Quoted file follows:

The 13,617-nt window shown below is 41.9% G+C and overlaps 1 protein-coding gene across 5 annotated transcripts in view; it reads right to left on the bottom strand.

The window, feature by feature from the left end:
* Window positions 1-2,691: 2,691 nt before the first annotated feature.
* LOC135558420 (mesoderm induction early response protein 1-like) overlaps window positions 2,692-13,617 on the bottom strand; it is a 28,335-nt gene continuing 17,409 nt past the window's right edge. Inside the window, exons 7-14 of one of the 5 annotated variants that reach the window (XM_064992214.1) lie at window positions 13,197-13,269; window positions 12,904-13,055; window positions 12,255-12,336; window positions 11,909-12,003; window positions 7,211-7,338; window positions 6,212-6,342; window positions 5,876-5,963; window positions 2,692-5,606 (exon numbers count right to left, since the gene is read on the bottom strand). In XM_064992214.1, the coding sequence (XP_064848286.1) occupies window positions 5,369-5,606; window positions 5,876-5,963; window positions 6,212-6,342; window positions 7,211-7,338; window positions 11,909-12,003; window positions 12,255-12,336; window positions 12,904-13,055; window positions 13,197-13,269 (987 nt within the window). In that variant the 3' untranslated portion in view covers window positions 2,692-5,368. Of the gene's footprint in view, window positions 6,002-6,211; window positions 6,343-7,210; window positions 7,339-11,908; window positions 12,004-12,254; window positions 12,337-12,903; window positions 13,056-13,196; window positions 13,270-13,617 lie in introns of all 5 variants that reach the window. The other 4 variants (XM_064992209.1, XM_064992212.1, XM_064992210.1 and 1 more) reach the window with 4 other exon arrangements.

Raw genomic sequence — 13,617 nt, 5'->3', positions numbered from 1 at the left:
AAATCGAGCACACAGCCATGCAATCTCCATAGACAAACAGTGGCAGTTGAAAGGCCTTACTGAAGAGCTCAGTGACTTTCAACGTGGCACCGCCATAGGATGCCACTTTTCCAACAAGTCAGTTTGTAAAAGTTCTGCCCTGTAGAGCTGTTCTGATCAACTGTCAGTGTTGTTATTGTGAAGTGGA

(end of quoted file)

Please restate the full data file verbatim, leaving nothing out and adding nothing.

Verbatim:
The 13,617-nt window shown below is 41.9% G+C and overlaps 1 protein-coding gene across 5 annotated transcripts in view; it reads right to left on the bottom strand.

The window, feature by feature from the left end:
* Window positions 1-2,691: 2,691 nt before the first annotated feature.
* LOC135558420 (mesoderm induction early response protein 1-like) overlaps window positions 2,692-13,617 on the bottom strand; it is a 28,335-nt gene continuing 17,409 nt past the window's right edge. Inside the window, exons 7-14 of one of the 5 annotated variants that reach the window (XM_064992214.1) lie at window positions 13,197-13,269; window positions 12,904-13,055; window positions 12,255-12,336; window positions 11,909-12,003; window positions 7,211-7,338; window positions 6,212-6,342; window positions 5,876-5,963; window positions 2,692-5,606 (exon numbers count right to left, since the gene is read on the bottom strand). In XM_064992214.1, the coding sequence (XP_064848286.1) occupies window positions 5,369-5,606; window positions 5,876-5,963; window positions 6,212-6,342; window positions 7,211-7,338; window positions 11,909-12,003; window positions 12,255-12,336; window positions 12,904-13,055; window positions 13,197-13,269 (987 nt within the window). In that variant the 3' untranslated portion in view covers window positions 2,692-5,368. Of the gene's footprint in view, window positions 6,002-6,211; window positions 6,343-7,210; window positions 7,339-11,908; window positions 12,004-12,254; window positions 12,337-12,903; window positions 13,056-13,196; window positions 13,270-13,617 lie in introns of all 5 variants that reach the window. The other 4 variants (XM_064992209.1, XM_064992212.1, XM_064992210.1 and 1 more) reach the window with 4 other exon arrangements.

Raw genomic sequence — 13,617 nt, 5'->3', positions numbered from 1 at the left:
AAATCGAGCACACAGCCATGCAATCTCCATAGACAAACAGTGGCAGTTGAAAGGCCTTACTGAAGAGCTCAGTGACTTTCAACGTGGCACCGCCATAGGATGCCACTTTTCCAACAAGTCAGTTTGTAAAAGTTCTGCCCTGTAGAGCTGTTCTGATCAACTGTCAGTGTTGTTATTGTGAAGTGGA